Provide your organization's comments on the primary reliability need topic, as described in section 2.1:
The CAISO identified an issue that it proposes should be addressed when identifying the primary reliability need of a RMR Unit – existing RMR Units’ classification. In issue #5 identified under section 2.1, the CAISO proposes that all current RMR contracts will have to be converted to a system-wide RMR Contract until the system need is resolved.
Vistra requests the CAISO narrow the scope of this issue to only apply to non-legacy RMR Units. The CAISO should not apply the proposed rule to allow existing Legacy RMR Contracts to be converted to a system RMR Contract. Appendix H of the CAISO Tariff governs the treatment of Legacy RMR contracts, where Legacy RMR contracts are those entered by RMR units prior to September 1, 2018.
These Tariff provisions apply to the Oakland Power Plant which achieved commercial operations in 1978 and was first designated as an RMR Unit in 1998. The Oakland Power Plant is a 110 MW liquid fossil-fired power plant located in Oakland, California owned and operated by Vistra. The capacity of Units 1 and 3 of the Oakland Power Plant is fully committed as a Reliability Must-Run (RMR) Unit under a Legacy RMR Contract with the CAISO. The Oakland Power Plant has been in operations for almost 44 years and maintained online under the Legacy RMR Contract for more than two decades.
Vistra plans to retire the remaining fossil units at Oakland Power Plant before 2024 and install battery energy storage units and is working with CAISO and PG&E to that end. There are several events that must occur before that can be accomplished, such as that these units must be released from RMR designation, which should be released once the local reliability need is addressed. PG&E appears to be on track to complete the transmission related components of the Oakland Clean Energy Initiative with current projected in service date for the transmission related elements by March 2023 that will address the local reliability need in combination with Vistra’s repowering of the currently retired Oakland Power Plant Unit 2. Given the clear path to resolving the local need requiring these Legacy RMR Units in the near future, the Legacy RMR designation should not be converted to a system RMR contract.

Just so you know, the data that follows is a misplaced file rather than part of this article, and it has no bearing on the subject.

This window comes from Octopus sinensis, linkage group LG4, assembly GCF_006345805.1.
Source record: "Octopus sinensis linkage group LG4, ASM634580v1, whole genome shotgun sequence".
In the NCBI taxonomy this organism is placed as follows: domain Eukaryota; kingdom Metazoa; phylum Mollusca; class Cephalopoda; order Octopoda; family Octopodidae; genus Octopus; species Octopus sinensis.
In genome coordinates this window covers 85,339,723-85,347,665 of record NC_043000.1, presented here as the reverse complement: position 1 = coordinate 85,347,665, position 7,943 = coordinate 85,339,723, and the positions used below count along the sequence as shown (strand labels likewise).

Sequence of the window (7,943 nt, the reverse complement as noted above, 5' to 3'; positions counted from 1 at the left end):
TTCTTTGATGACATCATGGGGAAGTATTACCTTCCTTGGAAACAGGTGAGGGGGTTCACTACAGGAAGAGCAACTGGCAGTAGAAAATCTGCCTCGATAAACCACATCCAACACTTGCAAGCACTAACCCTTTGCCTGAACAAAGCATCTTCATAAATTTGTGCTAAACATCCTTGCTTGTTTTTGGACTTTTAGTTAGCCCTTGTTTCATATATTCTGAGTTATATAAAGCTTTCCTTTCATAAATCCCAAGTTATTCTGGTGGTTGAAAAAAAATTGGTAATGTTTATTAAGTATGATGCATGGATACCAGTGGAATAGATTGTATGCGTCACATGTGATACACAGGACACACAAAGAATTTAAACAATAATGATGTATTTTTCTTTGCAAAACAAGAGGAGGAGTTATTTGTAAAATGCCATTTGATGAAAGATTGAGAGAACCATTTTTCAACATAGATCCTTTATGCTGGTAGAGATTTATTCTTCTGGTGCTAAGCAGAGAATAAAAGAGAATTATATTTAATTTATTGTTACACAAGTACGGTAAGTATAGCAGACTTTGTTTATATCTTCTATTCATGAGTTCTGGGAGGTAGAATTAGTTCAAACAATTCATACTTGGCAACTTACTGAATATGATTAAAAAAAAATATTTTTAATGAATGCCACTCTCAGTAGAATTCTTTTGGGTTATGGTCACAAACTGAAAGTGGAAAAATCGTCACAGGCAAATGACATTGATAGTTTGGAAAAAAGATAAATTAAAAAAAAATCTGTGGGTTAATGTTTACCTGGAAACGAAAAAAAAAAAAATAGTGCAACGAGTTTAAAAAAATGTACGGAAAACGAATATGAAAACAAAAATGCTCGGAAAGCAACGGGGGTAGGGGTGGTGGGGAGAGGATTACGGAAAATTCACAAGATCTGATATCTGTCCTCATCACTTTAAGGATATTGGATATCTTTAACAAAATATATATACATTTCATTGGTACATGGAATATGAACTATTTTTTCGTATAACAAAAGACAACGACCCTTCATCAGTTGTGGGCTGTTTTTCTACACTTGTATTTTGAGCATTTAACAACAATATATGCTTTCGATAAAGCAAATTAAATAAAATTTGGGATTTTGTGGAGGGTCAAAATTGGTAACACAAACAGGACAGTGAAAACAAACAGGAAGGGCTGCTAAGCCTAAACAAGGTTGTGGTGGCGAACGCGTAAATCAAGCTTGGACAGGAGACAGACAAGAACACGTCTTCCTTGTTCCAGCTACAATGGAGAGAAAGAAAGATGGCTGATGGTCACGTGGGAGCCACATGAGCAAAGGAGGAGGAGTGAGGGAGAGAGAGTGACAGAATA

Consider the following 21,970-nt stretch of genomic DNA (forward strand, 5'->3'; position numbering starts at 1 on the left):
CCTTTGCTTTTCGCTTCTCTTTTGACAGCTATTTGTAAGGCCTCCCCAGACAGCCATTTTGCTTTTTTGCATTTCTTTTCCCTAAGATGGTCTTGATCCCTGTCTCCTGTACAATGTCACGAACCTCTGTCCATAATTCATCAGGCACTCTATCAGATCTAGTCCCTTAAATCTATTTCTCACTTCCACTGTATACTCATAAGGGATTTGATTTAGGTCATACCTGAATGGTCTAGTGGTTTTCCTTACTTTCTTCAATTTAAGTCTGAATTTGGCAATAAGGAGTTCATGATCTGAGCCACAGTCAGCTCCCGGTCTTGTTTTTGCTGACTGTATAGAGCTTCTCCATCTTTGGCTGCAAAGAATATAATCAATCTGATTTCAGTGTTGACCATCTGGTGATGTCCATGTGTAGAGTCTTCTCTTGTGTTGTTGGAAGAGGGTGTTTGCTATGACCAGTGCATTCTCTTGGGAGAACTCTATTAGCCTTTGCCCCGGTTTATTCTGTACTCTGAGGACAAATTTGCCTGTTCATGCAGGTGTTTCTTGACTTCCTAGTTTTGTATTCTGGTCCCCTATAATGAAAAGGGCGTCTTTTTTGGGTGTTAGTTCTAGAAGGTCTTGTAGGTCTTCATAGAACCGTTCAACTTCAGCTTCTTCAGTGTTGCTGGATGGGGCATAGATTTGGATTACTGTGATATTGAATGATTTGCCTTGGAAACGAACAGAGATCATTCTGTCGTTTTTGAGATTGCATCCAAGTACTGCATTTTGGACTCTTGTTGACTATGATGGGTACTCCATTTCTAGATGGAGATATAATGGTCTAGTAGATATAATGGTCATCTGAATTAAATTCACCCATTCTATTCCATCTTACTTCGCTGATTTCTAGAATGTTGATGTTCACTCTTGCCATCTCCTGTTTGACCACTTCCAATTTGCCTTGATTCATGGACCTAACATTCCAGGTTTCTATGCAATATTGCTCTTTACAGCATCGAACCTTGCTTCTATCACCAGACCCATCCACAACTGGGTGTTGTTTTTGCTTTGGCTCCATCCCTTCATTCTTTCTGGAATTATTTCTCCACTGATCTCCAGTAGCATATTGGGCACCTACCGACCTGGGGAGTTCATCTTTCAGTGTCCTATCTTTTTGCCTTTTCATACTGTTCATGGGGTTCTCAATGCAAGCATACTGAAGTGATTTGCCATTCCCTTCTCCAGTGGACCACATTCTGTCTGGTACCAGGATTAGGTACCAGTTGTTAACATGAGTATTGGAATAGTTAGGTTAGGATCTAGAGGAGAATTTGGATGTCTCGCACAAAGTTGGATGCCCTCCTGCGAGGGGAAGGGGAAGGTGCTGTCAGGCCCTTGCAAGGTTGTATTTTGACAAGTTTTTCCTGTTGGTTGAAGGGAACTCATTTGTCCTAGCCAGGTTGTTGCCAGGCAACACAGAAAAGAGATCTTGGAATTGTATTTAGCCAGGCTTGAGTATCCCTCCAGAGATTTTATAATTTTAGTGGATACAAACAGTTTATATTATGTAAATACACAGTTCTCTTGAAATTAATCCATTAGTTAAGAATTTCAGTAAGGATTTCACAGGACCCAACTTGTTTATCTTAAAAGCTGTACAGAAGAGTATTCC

There is a likelihood that the CAISO system need may persist through 2026. If this Legacy RMR Unit is converted to a system RMR and is required by CAISO to maintain its online status through 2026, it would bring it to almost five decades of operations and three decades as a Legacy RMR Unit. In our view, it is not in the best interest of the CAISO to convert the Legacy RMR designation to system RMR and maintain its online status through the balance of the system reliability need as this facility reaches the end of its useful life. Instead, Vistra proposes that the CAISO exempt Legacy RMR Units from the proposed rules in this initiative and apply any changes only to non-legacy RMR Units.